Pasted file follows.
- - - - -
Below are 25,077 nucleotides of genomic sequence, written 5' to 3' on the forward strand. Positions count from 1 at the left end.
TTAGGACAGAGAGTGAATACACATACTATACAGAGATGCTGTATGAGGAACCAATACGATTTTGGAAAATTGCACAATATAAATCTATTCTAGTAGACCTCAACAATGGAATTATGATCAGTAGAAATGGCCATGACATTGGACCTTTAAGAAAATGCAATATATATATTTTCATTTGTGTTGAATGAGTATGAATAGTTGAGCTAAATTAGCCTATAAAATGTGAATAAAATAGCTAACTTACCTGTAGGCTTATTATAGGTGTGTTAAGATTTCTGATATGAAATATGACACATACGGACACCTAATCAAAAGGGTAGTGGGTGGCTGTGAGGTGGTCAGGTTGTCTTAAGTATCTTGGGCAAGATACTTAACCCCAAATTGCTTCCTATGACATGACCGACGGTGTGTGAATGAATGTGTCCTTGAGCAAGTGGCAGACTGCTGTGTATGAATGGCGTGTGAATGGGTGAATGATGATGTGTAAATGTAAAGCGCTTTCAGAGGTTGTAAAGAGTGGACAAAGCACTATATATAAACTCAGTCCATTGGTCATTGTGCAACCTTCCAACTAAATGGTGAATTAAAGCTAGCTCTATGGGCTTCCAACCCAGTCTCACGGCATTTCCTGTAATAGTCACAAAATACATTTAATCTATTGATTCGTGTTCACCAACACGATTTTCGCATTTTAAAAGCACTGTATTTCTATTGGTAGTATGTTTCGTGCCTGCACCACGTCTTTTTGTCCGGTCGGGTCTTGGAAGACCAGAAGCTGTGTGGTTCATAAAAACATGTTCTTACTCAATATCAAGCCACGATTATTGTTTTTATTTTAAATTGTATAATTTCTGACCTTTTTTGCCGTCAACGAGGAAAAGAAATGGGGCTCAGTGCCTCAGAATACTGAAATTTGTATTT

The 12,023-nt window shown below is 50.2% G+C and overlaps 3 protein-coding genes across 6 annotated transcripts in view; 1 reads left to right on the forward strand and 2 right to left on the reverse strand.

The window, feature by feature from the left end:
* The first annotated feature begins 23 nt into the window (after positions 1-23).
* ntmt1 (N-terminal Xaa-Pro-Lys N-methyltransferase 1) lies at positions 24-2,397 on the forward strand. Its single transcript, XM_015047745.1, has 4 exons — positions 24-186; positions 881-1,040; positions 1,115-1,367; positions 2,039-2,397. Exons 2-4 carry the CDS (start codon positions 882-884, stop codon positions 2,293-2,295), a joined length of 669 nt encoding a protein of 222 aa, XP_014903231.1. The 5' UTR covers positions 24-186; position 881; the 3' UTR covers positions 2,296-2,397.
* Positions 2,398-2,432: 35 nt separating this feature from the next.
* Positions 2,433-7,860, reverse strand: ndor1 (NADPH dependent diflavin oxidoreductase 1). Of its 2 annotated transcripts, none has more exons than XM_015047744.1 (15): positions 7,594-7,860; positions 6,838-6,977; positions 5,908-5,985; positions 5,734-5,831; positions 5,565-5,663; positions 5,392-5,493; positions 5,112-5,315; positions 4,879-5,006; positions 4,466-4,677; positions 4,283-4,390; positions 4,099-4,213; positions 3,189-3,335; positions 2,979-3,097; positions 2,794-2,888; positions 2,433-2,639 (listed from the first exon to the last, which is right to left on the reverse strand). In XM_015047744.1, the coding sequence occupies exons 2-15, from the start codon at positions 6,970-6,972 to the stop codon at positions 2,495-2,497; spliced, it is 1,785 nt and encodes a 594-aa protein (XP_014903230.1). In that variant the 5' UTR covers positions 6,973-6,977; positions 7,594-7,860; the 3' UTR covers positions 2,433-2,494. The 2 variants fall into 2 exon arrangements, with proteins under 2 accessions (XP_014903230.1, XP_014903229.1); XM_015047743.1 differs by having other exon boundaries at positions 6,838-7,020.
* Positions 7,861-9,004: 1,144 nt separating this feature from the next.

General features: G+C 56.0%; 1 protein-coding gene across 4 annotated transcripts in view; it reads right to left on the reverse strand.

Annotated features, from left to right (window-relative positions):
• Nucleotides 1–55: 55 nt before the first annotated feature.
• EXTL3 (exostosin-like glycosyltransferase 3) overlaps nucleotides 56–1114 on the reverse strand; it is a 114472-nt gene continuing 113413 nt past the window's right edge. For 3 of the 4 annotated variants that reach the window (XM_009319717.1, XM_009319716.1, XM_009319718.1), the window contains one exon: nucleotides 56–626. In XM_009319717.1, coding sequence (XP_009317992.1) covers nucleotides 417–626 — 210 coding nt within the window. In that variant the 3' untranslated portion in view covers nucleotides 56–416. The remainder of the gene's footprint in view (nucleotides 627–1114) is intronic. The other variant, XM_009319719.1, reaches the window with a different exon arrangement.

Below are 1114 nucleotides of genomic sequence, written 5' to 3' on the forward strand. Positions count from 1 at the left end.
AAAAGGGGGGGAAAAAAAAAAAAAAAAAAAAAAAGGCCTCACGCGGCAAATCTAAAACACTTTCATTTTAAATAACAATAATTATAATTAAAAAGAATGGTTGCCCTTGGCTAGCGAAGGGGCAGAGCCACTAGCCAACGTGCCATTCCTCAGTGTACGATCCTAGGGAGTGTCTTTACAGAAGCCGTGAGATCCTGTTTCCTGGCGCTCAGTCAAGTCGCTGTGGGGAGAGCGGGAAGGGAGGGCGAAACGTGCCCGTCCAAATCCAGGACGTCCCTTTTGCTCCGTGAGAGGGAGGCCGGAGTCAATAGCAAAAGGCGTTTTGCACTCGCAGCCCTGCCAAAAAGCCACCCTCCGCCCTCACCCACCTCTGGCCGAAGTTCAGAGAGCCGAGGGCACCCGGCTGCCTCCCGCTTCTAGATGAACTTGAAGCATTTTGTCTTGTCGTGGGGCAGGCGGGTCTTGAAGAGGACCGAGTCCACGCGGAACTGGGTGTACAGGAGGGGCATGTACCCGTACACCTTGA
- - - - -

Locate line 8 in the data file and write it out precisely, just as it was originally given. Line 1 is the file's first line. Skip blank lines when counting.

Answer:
* Positions 2,433-7,860, reverse strand: ndor1 (NADPH dependent diflavin oxidoreductase 1). Of its 2 annotated transcripts, none has more exons than XM_015047744.1 (15): positions 7,594-7,860; positions 6,838-6,977; positions 5,908-5,985; positions 5,734-5,831; positions 5,565-5,663; positions 5,392-5,493; positions 5,112-5,315; positions 4,879-5,006; positions 4,466-4,677; positions 4,283-4,390; positions 4,099-4,213; positions 3,189-3,335; positions 2,979-3,097; positions 2,794-2,888; positions 2,433-2,639 (listed from the first exon to the last, which is right to left on the reverse strand). In XM_015047744.1, the coding sequence occupies exons 2-15, from the start codon at positions 6,970-6,972 to the stop codon at positions 2,495-2,497; spliced, it is 1,785 nt and encodes a 594-aa protein (XP_014903230.1). In that variant the 5' UTR covers positions 6,973-6,977; positions 7,594-7,860; the 3' UTR covers positions 2,433-2,494. The 2 variants fall into 2 exon arrangements, with proteins under 2 accessions (XP_014903230.1, XP_014903229.1); XM_015047743.1 differs by having other exon boundaries at positions 6,838-7,020.